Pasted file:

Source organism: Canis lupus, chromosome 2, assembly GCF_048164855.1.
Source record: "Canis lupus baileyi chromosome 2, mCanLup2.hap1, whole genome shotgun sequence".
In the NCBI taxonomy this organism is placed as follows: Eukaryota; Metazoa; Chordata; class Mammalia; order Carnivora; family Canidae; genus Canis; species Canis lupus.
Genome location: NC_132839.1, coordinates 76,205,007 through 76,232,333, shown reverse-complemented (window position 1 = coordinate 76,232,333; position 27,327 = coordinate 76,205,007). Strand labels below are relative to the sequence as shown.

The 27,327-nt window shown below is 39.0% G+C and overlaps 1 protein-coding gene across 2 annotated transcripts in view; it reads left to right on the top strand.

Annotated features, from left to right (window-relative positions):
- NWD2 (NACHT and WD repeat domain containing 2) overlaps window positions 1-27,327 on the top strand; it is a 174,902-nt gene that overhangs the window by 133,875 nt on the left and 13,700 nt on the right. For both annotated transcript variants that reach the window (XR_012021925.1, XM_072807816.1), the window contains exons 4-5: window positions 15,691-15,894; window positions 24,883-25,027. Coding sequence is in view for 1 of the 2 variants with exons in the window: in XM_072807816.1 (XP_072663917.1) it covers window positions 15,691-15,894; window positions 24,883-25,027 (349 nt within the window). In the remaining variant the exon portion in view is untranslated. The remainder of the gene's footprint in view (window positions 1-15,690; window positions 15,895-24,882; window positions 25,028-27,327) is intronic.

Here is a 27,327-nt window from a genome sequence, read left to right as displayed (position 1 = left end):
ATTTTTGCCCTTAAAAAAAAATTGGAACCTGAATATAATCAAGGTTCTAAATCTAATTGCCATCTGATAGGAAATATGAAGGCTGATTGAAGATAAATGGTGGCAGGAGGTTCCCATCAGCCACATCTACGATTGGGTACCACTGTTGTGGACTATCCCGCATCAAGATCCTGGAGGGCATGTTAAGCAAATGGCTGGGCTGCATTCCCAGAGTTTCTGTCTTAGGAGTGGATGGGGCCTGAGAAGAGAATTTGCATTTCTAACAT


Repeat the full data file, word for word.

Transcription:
Source organism: Canis lupus, chromosome 2, assembly GCF_048164855.1.
Source record: "Canis lupus baileyi chromosome 2, mCanLup2.hap1, whole genome shotgun sequence".
In the NCBI taxonomy this organism is placed as follows: Eukaryota; Metazoa; Chordata; class Mammalia; order Carnivora; family Canidae; genus Canis; species Canis lupus.
Genome location: NC_132839.1, coordinates 76,205,007 through 76,232,333, shown reverse-complemented (window position 1 = coordinate 76,232,333; position 27,327 = coordinate 76,205,007). Strand labels below are relative to the sequence as shown.

The 27,327-nt window shown below is 39.0% G+C and overlaps 1 protein-coding gene across 2 annotated transcripts in view; it reads left to right on the top strand.

Annotated features, from left to right (window-relative positions):
- NWD2 (NACHT and WD repeat domain containing 2) overlaps window positions 1-27,327 on the top strand; it is a 174,902-nt gene that overhangs the window by 133,875 nt on the left and 13,700 nt on the right. For both annotated transcript variants that reach the window (XR_012021925.1, XM_072807816.1), the window contains exons 4-5: window positions 15,691-15,894; window positions 24,883-25,027. Coding sequence is in view for 1 of the 2 variants with exons in the window: in XM_072807816.1 (XP_072663917.1) it covers window positions 15,691-15,894; window positions 24,883-25,027 (349 nt within the window). In the remaining variant the exon portion in view is untranslated. The remainder of the gene's footprint in view (window positions 1-15,690; window positions 15,895-24,882; window positions 25,028-27,327) is intronic.

Here is a 27,327-nt window from a genome sequence, read left to right as displayed (position 1 = left end):
ATTTTTGCCCTTAAAAAAAAATTGGAACCTGAATATAATCAAGGTTCTAAATCTAATTGCCATCTGATAGGAAATATGAAGGCTGATTGAAGATAAATGGTGGCAGGAGGTTCCCATCAGCCACATCTACGATTGGGTACCACTGTTGTGGACTATCCCGCATCAAGATCCTGGAGGGCATGTTAAGCAAATGGCTGGGCTGCATTCCCAGAGTTTCTGTCTTAGGAGTGGATGGGGCCTGAGAAGAGAATTTGCATTTCTAACAT